Direct Transfer vs. 60-Day Rollover (401k/IRA)

A 60-day rollover and a direct transfer are two different ways to move retirement funds from one account to another without triggering a taxable event.

A 60-day rollover is a type of withdrawal from a retirement account, such as an IRA or 401(k), in which the account holder takes possession of the funds, but then must deposit the same funds into another eligible retirement account within 60 days. This type of rollover allows the account holder to temporarily access the funds without incurring taxes or penalties, as long as the funds are redeposited within the 60-day period. However, the IRS limit one rollover per year for Traditional IRA.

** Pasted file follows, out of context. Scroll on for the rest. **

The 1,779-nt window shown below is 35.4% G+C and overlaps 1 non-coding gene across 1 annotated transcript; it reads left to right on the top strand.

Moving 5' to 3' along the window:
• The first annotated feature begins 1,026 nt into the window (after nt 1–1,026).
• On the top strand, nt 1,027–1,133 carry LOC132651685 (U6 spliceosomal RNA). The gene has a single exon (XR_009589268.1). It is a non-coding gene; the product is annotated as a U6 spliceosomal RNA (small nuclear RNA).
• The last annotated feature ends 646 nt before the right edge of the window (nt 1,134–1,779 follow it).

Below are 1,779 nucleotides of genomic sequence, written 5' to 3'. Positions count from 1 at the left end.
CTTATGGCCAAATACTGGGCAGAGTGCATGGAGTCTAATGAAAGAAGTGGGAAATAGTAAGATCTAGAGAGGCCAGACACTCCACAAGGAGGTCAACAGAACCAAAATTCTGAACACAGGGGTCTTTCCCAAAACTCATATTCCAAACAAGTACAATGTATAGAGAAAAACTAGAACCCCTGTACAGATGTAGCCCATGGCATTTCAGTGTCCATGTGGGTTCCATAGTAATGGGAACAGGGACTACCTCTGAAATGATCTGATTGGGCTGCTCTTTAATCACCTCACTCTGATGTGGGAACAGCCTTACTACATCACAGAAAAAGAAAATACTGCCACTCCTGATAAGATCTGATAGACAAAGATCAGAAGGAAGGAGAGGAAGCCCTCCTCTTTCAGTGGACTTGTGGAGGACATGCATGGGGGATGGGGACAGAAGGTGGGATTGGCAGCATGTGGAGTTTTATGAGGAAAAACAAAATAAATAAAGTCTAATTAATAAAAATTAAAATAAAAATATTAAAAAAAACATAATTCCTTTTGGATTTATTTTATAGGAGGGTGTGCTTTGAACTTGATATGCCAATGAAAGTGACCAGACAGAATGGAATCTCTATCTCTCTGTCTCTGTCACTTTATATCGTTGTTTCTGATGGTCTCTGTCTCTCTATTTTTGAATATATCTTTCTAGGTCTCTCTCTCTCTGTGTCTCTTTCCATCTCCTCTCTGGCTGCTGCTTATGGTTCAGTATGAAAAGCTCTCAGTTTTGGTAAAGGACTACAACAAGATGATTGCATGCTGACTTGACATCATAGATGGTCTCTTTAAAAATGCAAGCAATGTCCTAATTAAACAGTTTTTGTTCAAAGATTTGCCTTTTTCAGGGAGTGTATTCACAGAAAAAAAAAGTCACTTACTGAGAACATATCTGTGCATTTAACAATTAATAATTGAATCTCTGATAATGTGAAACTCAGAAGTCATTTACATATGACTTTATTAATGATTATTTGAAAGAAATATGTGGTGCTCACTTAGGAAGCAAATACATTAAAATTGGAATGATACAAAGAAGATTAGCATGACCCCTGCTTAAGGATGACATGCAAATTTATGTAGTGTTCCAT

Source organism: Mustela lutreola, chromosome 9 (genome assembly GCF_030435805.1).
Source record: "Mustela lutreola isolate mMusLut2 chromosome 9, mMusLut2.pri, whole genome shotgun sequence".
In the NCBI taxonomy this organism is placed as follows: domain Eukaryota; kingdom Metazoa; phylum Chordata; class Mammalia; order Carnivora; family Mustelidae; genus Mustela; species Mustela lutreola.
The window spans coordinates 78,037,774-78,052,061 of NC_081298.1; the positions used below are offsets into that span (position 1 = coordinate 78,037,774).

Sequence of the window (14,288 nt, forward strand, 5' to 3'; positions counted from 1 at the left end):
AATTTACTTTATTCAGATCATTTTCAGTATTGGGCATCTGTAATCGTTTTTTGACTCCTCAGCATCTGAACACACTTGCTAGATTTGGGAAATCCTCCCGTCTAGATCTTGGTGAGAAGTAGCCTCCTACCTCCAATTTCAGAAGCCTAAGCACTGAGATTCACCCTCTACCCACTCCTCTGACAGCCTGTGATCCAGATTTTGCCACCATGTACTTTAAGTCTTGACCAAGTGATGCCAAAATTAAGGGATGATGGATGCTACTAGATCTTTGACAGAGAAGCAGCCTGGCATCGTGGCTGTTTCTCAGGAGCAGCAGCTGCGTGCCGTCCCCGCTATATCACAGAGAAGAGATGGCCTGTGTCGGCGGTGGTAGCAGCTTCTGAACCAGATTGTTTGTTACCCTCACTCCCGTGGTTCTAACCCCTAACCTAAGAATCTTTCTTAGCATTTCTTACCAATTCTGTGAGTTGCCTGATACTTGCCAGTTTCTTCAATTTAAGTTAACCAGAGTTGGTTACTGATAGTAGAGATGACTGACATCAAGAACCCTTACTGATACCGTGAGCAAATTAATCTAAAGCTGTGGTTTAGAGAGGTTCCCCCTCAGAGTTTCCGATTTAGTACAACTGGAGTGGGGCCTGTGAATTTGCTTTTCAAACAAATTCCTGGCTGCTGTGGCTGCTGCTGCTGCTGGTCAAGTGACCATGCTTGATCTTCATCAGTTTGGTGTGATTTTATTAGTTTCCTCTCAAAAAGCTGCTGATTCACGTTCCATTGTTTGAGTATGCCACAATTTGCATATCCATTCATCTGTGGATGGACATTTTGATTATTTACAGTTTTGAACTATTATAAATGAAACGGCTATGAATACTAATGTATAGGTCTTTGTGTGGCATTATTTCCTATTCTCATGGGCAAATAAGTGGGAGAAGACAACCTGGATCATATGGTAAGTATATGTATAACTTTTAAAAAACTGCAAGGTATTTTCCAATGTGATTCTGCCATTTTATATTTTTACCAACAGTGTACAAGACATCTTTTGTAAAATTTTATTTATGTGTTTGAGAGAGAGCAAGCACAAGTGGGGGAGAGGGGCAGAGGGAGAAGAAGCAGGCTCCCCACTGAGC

A direct transfer, also known as a trustee-to-trustee transfer, is a type of movement of funds between retirement accounts in which the money is transferred directly from one financial institution to another, without the account holder ever taking possession of the funds. This type of transfer is not subject to the 60-day rollover rule and can be done as often as the account holder wishes.

Be aware that 60-day rollovers can get hairy and end up being very costly towards the account holder. To avoid 60-day rollover mistakes, follow these easy 5 steps to prevent a detrimental impact to the value of the funds…

Check out Ed Slott and Company, LLC website for more helpful resources!

Corey Shevlin

Corey Shevlin

Corey serves as an investment adviser representative and handles the investment related administration for The Lynch Financial Group. He currently holds his Series 65, Life and Health Insurance licenses. He attended the University of Delaware and graduated with a Bachelor’s degree in Political Science and Criminal Justice in 2019.